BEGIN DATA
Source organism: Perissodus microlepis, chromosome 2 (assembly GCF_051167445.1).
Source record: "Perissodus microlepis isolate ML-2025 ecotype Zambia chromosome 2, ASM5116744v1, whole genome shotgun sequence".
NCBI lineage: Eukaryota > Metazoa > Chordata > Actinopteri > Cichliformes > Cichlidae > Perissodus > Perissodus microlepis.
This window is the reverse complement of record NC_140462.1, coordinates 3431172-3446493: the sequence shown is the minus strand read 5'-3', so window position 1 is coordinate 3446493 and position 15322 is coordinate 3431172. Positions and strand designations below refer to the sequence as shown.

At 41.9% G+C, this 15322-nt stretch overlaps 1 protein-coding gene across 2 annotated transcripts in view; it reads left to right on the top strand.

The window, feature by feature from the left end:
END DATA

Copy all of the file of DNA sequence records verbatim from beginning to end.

Source organism: Perissodus microlepis, chromosome 2 (assembly GCF_051167445.1).
Source record: "Perissodus microlepis isolate ML-2025 ecotype Zambia chromosome 2, ASM5116744v1, whole genome shotgun sequence".
NCBI lineage: Eukaryota > Metazoa > Chordata > Actinopteri > Cichliformes > Cichlidae > Perissodus > Perissodus microlepis.
This window is the reverse complement of record NC_140462.1, coordinates 3431172-3446493: the sequence shown is the minus strand read 5'-3', so window position 1 is coordinate 3446493 and position 15322 is coordinate 3431172. Positions and strand designations below refer to the sequence as shown.

At 41.9% G+C, this 15322-nt stretch overlaps 1 protein-coding gene across 2 annotated transcripts in view; it reads left to right on the top strand.

The window, feature by feature from the left end: